“Inspector Gadget” is a cartoon television show from the 1980s in which the title character is a cyborg detective. There’s a lot of similarity in Inspector Gadget’s behavior to the behavior of Maxwell Smart from the sitcom “Get Smart”. Actor Don Adams played the title role in “Get Smart” and also provided the voice for Inspector Gadget.

63. According to the U.S. Census Bureau, it’s 63 for retirement : AVERAGE AGE

According to the U.S. Census Bureau, the average age for retirement in the US is 63, even though that’s early relative to the eligibility age for Social Security and Medicare benefits. Also according to the U.S. Census Bureau, the average length of retirement is 18 years.

66. Slugger Sammy : SOSA

Sammy Sosa was firmly in the public eye in 1998 when he and Mark McGwire were vying to be the first to surpass the home run record held by Roger Maris. McGwire fell out of public favor due to stories of steroid abuse (stories which he later admitted were true) while Sosa fell out of favor when he was found to be using a corked bat in a 2003 game.

67. Earth orbiter : MOON

The Earth’s moon is the largest satellite in the Solar System, relative to the size of the planet it orbits. The Moon is believed to have formed after a huge collision between Gaia (the early Earth) and a planet-size object referred to as Theia.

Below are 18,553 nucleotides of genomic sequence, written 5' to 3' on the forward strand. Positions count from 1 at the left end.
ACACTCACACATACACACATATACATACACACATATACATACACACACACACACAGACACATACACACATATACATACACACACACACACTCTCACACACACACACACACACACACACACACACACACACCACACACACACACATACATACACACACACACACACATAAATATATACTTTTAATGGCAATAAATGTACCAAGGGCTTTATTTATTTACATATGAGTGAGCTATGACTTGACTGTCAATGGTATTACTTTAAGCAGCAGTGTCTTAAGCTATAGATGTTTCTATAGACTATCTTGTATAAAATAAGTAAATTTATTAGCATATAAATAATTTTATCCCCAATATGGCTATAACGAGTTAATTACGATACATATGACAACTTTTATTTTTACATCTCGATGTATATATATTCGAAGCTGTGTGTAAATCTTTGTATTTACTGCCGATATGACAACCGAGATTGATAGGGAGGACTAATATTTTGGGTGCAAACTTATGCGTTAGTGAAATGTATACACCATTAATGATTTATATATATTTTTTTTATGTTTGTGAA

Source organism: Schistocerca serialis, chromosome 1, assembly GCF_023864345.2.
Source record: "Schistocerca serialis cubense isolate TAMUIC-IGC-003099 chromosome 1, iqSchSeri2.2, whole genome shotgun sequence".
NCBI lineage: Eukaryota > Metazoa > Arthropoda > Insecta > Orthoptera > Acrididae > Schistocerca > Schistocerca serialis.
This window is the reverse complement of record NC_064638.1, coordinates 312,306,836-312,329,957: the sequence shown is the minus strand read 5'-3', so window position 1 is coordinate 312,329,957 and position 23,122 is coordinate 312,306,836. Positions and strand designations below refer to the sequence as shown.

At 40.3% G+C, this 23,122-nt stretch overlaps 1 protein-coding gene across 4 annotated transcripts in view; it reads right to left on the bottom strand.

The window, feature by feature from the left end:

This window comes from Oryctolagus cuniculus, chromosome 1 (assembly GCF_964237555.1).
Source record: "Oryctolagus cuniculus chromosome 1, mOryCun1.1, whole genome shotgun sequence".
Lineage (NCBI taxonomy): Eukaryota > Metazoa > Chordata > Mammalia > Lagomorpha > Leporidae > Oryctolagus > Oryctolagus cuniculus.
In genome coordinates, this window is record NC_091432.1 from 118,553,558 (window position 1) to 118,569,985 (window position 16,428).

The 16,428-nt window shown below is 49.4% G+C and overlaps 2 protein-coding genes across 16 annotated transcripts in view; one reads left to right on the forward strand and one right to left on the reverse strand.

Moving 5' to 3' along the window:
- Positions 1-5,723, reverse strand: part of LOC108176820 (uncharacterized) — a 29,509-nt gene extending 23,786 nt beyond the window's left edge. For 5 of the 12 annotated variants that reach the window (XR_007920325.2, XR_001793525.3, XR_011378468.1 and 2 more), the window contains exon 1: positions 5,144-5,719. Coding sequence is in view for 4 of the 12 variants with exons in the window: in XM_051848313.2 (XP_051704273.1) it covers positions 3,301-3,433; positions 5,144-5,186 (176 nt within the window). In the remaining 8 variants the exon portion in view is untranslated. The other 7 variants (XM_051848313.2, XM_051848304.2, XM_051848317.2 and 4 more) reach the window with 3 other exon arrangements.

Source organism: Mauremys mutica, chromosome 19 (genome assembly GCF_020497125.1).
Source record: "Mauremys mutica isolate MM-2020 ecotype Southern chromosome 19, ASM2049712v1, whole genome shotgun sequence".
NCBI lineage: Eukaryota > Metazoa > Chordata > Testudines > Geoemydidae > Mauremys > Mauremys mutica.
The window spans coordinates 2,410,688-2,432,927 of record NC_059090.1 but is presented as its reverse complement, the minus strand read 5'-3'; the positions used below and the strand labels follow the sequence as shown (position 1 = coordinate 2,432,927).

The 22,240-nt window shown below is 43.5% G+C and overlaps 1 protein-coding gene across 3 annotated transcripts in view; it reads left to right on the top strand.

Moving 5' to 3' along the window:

68. Wafer brand : NILLA

As one might expect, “Nilla” is a shortened form of “vanilla”. However, you won’t find any vanilla in Nilla brand cookies or wafers. They have always been flavored with vanillin, which is synthetic vanilla. Is nothing sacred …?

69. Jacob or Esau : TWIN

Esau was the twin brother of Jacob, the founder of the Israelites. When their mother Rebekah gave birth to the twins “the first emerged red and hairy all over (Esau), with his heel grasped by the hand of the second to come out (Jacob)”. As Esau was the first born, he was entitled to inherit his father’s wealth (it was his “birthright”). Instead, Esau sold his birthright to Jacob for the price of a “mess of pottage” (a meal of lentils).

Down

4. Wagner work : OPERA

Richard Wagner was born in the Jewish quarter of Leipzig in 1813. Decades later, Wagner became known not only for writing magnificent music, but also for his anti-semitic views and writings.

5. Striped-shirt wearer : REF

A football referee is sometimes called a “zebra”, a reference to the striped shirt that is part of a referee’s uniform.

6. Happen as expected : PAN OUT

When prospectors pan for gold, they do so by mixing soil and water in a pan. Because gold is very dense, gravel and soil can be washed over the side of the pan leaving the heavy precious metal at the bottom. The gold has been “panned out”, and so we often use “pan out” figuratively to mean “turn out, succeed”.